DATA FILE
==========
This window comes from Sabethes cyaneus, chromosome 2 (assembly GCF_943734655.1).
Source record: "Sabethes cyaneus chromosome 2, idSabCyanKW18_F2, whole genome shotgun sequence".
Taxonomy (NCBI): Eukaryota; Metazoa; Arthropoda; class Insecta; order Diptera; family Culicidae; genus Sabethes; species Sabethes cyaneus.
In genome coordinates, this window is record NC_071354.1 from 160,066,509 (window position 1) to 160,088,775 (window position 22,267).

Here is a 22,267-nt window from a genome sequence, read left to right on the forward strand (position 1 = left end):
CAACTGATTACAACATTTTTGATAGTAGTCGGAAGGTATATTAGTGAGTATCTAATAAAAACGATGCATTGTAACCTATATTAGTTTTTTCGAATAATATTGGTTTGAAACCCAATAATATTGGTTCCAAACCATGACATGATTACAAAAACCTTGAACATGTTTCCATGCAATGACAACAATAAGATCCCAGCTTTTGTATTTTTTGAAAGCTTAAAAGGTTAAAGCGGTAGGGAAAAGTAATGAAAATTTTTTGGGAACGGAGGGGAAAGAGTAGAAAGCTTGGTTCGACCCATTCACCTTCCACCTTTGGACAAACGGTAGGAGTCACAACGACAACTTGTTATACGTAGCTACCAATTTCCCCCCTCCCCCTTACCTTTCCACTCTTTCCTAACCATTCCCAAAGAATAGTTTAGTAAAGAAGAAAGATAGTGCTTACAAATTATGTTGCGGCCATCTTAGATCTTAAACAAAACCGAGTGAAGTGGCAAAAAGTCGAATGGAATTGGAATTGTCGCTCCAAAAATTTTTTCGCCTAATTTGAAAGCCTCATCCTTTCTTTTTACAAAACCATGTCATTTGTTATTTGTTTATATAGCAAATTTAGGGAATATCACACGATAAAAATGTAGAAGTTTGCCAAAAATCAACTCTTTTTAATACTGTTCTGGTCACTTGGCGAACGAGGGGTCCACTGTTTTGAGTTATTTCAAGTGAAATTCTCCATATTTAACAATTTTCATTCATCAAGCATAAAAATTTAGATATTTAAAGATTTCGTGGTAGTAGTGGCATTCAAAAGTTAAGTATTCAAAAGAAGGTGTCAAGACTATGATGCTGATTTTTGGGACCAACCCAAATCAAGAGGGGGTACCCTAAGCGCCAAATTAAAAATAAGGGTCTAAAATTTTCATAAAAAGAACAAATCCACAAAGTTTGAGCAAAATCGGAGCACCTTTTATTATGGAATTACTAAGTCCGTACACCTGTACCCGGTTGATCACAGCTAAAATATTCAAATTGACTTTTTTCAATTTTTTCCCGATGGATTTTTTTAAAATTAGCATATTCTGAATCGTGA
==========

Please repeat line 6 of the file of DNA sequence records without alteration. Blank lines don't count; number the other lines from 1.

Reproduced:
CAACTGATTACAACATTTTTGATAGTAGTCGGAAGGTATATTAGTGAGTATCTAATAAAAACGATGCATTGTAACCTATATTAGTTTTTTCGAATAATATTGGTTTGAAACCCAATAATATTGGTTCCAAACCATGACATGATTACAAAAACCTTGAACATGTTTCCATGCAATGACAACAATAAGATCCCAGCTTTTGTATTTTTTGAAAGCTTAAAAGGTTAAAGCGGTAGGGAAAAGTAATGAAAATTTTTTGGGAACGGAGGGGAAAGAGTAGAAAGCTTGGTTCGACCCATTCACCTTCCACCTTTGGACAAACGGTAGGAGTCACAACGACAACTTGTTATACGTAGCTACCAATTTCCCCCCTCCCCCTTACCTTTCCACTCTTTCCTAACCATTCCCAAAGAATAGTTTAGTAAAGAAGAAAGATAGTGCTTACAAATTATGTTGCGGCCATCTTAGATCTTAAACAAAACCGAGTGAAGTGGCAAAAAGTCGAATGGAATTGGAATTGTCGCTCCAAAAATTTTTTCGCCTAATTTGAAAGCCTCATCCTTTCTTTTTACAAAACCATGTCATTTGTTATTTGTTTATATAGCAAATTTAGGGAATATCACACGATAAAAATGTAGAAGTTTGCCAAAAATCAACTCTTTTTAATACTGTTCTGGTCACTTGGCGAACGAGGGGTCCACTGTTTTGAGTTATTTCAAGTGAAATTCTCCATATTTAACAATTTTCATTCATCAAGCATAAAAATTTAGATATTTAAAGATTTCGTGGTAGTAGTGGCATTCAAAAGTTAAGTATTCAAAAGAAGGTGTCAAGACTATGATGCTGATTTTTGGGACCAACCCAAATCAAGAGGGGGTACCCTAAGCGCCAAATTAAAAATAAGGGTCTAAAATTTTCATAAAAAGAACAAATCCACAAAGTTTGAGCAAAATCGGAGCACCTTTTATTATGGAATTACTAAGTCCGTACACCTGTACCCGGTTGATCACAGCTAAAATATTCAAATTGACTTTTTTCAATTTTTTCCCGATGGATTTTTTTAAAATTAGCATATTCTGAATCGTGA